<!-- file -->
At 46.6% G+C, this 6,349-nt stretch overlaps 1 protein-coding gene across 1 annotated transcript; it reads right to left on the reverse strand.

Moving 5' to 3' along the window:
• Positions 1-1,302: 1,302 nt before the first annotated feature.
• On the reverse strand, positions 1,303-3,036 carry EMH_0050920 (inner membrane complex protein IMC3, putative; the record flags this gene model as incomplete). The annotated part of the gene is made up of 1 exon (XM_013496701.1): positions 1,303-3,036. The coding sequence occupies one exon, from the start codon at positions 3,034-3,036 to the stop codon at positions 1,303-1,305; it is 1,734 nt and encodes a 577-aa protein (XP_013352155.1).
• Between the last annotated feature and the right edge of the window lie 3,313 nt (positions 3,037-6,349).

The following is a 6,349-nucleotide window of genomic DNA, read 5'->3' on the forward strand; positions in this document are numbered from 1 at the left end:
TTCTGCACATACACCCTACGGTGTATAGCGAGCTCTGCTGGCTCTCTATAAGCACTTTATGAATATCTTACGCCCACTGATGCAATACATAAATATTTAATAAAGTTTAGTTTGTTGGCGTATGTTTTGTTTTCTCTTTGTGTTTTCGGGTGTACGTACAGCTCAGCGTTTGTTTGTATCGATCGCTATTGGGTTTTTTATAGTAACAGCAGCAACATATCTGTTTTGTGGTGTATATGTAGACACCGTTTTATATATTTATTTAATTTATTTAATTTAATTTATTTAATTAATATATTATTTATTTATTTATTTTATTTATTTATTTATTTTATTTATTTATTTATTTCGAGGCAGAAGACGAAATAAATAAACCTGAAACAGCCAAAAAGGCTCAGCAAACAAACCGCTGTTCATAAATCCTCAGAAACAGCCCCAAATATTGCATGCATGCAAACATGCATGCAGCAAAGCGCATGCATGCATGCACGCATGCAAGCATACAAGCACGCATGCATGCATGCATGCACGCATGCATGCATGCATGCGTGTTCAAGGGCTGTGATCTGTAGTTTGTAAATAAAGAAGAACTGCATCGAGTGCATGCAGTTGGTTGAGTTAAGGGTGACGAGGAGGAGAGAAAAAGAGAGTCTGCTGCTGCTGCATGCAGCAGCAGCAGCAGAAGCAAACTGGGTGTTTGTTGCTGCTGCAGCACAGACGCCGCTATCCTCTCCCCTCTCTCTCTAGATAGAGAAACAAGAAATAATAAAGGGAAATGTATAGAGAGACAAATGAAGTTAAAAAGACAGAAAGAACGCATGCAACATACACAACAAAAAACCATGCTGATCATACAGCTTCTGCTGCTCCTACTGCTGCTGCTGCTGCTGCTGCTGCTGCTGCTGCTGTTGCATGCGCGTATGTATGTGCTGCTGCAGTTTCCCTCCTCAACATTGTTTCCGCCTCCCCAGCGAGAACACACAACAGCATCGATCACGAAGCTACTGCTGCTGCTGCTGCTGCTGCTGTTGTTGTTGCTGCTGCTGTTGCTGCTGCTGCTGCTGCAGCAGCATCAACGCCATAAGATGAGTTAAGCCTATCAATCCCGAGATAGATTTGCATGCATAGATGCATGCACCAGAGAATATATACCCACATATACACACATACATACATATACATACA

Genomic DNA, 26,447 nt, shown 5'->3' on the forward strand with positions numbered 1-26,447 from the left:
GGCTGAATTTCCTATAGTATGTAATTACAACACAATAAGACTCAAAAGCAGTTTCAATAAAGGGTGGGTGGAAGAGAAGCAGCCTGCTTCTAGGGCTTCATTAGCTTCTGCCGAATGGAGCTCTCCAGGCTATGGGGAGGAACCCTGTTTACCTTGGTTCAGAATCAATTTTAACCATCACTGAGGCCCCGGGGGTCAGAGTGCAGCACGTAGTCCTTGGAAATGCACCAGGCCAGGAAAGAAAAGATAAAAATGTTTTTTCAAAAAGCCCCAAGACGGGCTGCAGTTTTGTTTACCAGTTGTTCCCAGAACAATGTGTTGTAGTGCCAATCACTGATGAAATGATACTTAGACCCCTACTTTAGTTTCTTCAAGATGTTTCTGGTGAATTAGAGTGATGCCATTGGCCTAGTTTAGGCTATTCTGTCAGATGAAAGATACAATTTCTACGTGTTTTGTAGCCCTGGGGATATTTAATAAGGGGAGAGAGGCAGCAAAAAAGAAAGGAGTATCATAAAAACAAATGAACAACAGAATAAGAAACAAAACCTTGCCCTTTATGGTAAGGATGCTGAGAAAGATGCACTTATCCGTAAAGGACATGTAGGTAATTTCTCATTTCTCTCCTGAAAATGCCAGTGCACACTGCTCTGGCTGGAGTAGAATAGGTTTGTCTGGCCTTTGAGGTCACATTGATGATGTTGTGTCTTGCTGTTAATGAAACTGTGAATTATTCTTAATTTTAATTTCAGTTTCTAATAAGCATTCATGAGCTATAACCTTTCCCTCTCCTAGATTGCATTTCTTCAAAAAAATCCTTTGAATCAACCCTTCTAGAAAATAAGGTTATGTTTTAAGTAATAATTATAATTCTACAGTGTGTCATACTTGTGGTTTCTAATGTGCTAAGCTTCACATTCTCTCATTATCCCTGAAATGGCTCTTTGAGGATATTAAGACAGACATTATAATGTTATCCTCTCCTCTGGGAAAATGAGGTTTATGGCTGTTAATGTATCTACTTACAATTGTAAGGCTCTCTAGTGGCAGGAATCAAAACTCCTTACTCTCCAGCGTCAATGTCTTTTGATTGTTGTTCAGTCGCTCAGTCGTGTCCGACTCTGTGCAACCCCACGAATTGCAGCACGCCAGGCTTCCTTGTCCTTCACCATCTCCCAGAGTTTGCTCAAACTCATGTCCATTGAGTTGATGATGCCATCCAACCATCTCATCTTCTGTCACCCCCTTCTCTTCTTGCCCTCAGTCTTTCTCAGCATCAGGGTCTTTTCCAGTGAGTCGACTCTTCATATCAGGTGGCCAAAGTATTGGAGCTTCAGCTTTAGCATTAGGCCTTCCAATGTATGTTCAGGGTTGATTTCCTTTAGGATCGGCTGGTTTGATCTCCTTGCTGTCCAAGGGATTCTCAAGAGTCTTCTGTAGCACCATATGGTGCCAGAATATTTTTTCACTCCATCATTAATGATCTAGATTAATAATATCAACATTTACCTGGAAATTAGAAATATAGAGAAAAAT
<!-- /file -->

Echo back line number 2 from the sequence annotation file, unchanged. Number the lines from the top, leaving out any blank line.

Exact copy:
Moving 5' to 3' along the window: